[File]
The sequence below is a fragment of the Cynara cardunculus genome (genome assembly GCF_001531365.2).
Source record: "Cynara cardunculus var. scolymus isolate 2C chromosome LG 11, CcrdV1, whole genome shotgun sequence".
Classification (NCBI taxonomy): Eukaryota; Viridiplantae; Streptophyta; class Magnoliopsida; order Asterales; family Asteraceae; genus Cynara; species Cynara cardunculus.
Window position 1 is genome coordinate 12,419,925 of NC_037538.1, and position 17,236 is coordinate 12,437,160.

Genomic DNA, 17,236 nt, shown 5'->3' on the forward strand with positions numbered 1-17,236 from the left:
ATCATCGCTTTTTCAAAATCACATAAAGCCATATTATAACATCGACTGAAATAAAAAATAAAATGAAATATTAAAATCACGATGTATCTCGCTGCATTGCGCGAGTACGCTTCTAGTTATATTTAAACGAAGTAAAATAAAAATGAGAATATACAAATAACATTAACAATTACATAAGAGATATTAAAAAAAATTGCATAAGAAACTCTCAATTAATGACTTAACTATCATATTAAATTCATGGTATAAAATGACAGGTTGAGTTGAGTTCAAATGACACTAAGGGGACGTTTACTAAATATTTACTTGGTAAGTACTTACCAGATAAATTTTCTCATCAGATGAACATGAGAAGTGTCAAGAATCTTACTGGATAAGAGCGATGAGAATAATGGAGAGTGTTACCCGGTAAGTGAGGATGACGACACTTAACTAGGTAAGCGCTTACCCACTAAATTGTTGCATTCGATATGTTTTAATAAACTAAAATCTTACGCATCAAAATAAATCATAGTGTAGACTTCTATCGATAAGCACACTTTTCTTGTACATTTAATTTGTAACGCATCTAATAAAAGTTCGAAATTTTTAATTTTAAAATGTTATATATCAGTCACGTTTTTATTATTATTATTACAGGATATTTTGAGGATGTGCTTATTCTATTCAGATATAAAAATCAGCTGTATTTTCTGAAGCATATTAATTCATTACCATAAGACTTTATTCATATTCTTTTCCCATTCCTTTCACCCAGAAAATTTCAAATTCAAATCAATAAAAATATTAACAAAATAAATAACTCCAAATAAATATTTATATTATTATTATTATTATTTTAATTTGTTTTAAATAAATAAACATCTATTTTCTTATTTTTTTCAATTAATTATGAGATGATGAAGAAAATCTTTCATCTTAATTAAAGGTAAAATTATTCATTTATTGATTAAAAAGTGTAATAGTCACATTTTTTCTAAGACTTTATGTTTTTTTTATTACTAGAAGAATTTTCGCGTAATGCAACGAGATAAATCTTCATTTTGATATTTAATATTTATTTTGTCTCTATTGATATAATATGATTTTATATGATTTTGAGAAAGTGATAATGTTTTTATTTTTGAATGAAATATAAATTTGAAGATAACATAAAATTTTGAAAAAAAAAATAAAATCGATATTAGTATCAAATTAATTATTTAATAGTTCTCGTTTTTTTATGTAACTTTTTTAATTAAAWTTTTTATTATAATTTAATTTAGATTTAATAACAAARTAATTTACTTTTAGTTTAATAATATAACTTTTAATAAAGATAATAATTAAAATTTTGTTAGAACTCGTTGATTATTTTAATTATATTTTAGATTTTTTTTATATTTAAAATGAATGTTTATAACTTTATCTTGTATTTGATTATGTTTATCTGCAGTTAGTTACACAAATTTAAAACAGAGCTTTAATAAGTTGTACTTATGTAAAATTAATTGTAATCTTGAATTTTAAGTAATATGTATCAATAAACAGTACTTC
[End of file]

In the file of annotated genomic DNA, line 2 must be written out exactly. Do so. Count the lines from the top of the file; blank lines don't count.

Source record: "Cynara cardunculus var. scolymus isolate 2C chromosome LG 11, CcrdV1, whole genome shotgun sequence".